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We've gathered a wide range of resources to help you explore the benefits of Higher Education & how to get there.

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Bust some myths

I have to live away from home if I go to uni
  • I have to live away from home if I go to uni
  • Uni doesn’t offer ‘hands-on’ work experience
  • I won't get a job or a good salary after uni
  • I won’t get the grades to go to university
  • There's too many graduates and not enough jobs
  • I can only go to university if I like academic subjects like Maths and English
  • I will always be paying my student loan off
  • I won’t be able to afford to make my student loan repayments

For many, university remains a chance to move away from home and to live fully independently for the first time. However, more students are choosing to stay at home and commute.

Having confidence in your choice of course and where to study it remains the number one priority. After which, you can think about your day-to-day living arrangements or commute. At university or college Open Days, it is helpful to speak to current students about how they made their decisions.

An increasing number of degree courses offer work experience. These are often known as ‘Years in Industry’ or ‘Sandwich degrees’. These courses provide an opportunity to spend a year working in an industry related to your course. Usually, it is taken in the second or third year and provides an experience that can help to equip you for the jobs market.

People who have a degree, or an alternative higher education qualification, often go on to earn more over the course of their lifetime when compared to those who leave education at age 18. They are also less likely to experience periods of unemployment.

Higher education is also a great opportunity for personal development and gaining a range of transferable skills. While some courses take you directly into a chosen profession, many employers recruit regardless of the choice of degree subject, as they’re often more interested in the transferrable skills you have and how you will apply them.

You can ask universities and colleges about opportunities to gain work experience and what other students who have completed your chosen course have gone on to do.

Your choice of course and where to study is important.  Websites such as UniStats will allow you to compare universities and their courses across a range of criteria.

University isn’t just for 'high-flying' students – but you will be expected to have completed some form of Level 3 study (e.g. BTECs and other Diplomas, or an Advanced Apprenticeship).

There is a huge choice of courses with a variety of different course entry requirements. Also, don’t overlook the alternatives. A Higher National Diploma (HND) or a Foundation Degree are vocational courses that will prepare you for a specific career. These can be studied full-time, at universities or colleges, or as part of a higher or degree apprenticeship.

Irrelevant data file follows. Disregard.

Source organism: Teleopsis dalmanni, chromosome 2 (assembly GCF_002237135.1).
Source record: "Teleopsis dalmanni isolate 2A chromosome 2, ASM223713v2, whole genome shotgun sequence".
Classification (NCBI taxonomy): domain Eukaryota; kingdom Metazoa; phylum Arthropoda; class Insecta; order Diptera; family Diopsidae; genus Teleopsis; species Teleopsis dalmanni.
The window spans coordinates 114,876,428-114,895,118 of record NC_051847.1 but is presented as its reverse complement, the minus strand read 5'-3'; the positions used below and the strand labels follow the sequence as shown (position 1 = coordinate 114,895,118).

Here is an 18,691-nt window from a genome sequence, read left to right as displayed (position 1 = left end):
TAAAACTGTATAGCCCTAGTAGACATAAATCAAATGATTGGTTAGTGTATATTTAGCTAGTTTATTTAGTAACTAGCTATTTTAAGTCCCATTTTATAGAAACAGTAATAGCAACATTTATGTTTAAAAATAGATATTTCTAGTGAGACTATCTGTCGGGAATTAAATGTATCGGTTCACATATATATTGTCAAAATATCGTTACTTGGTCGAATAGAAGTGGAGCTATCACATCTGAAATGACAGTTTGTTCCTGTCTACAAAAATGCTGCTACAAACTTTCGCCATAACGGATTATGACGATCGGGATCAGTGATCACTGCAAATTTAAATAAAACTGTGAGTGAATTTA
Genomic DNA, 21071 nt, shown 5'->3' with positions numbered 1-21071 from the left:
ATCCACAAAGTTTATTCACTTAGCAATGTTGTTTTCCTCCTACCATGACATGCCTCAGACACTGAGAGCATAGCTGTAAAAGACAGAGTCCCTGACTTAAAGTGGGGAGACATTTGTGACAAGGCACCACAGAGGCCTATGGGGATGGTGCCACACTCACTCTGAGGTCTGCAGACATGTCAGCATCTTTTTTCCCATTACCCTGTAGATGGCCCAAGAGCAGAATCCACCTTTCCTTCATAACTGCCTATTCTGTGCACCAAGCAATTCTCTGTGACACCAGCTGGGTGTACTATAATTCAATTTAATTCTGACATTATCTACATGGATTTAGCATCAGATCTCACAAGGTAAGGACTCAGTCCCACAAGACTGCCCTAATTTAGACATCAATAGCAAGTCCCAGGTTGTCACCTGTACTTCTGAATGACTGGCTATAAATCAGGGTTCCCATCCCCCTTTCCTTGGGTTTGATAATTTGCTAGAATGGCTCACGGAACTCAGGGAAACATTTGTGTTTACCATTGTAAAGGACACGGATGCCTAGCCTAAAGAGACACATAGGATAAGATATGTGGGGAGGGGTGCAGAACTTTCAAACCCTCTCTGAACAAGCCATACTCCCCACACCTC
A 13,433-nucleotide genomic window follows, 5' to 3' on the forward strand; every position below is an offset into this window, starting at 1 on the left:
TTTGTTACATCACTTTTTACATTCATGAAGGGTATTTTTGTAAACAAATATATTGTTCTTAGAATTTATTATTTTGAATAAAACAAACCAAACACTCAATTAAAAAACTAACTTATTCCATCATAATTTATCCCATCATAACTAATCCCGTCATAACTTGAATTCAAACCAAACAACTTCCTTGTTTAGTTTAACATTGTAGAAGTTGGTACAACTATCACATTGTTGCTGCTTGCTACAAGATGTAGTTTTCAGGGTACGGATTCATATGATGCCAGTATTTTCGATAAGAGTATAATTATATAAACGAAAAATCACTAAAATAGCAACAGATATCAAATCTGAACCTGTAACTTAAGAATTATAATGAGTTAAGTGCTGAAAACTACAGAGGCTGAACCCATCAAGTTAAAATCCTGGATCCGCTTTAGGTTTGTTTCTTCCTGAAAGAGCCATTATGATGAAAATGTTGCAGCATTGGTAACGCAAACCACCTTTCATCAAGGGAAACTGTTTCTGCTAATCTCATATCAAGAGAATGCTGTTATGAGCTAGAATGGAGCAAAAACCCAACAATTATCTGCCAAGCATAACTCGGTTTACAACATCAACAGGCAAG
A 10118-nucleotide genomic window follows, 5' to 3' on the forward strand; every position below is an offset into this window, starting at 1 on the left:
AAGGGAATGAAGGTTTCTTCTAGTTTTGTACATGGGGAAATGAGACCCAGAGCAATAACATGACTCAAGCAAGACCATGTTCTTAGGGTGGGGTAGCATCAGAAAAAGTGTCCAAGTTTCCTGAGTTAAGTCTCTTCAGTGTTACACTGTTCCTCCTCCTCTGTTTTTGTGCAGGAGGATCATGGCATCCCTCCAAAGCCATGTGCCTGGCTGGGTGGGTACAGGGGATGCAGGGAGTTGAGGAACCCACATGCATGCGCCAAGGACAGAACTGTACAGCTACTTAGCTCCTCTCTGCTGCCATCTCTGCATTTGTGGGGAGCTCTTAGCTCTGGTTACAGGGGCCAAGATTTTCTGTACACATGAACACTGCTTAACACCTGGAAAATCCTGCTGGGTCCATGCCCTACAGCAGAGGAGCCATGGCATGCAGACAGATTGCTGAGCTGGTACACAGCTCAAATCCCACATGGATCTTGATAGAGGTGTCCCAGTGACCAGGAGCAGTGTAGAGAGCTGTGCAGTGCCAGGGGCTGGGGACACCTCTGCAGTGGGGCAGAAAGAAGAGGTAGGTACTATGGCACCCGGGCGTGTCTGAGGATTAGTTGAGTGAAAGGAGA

In a fast-changing jobs market,  there is a strong demand for UK workers with higher-level skills. That means we need more people with Level 4+ qualifications - which include vocational qualifications (such as HNDs and Foundation Degrees), as well as degrees.

Before committing to a higher education course, always take a bit of time to read about which industries have the most demand for higher-level skills. Websites such as UniFrog and UCAS are good starting points.

You can study almost anything that interests you and it doesn’t have to be all academic based. Courses can be practical, theory-based, creative – or a complete mixture.

If you like the sound of a course, take some extra time to gather information and find out more:

  • What is the content of the course?
  • How is it assessed?
  • How many achieve a ‘strong’ pass mark?
  • What have students who have completed the course gone on to do?

Always be prepared to ask the questions that matter to you at university and college Open Days.

According to the Institute for Fiscal Studies, just 17% of students will have to pay back everything they have borrowed. How long it takes depends on how much you earn. However, after 30 years, the student loan will be wiped completely regardless of how much you still have left to pay.

Martin Lewis from moneysavingexpert.com says:

“What you repay solely depends on what you earn after university. In effect, this is financially a ‘no win no fee’ education. Those who earn a lot after leaving university will repay a lot. Those who don’t gain too much financially from going to university will repay little or nothing."

You do not start repaying anything you have borrowed until you start earning £26,575* or more after you have graduated.

Repayments are taken each month from your salary and are charged at 9% above the £26,575* threshold.

(*correct as of April 2020)



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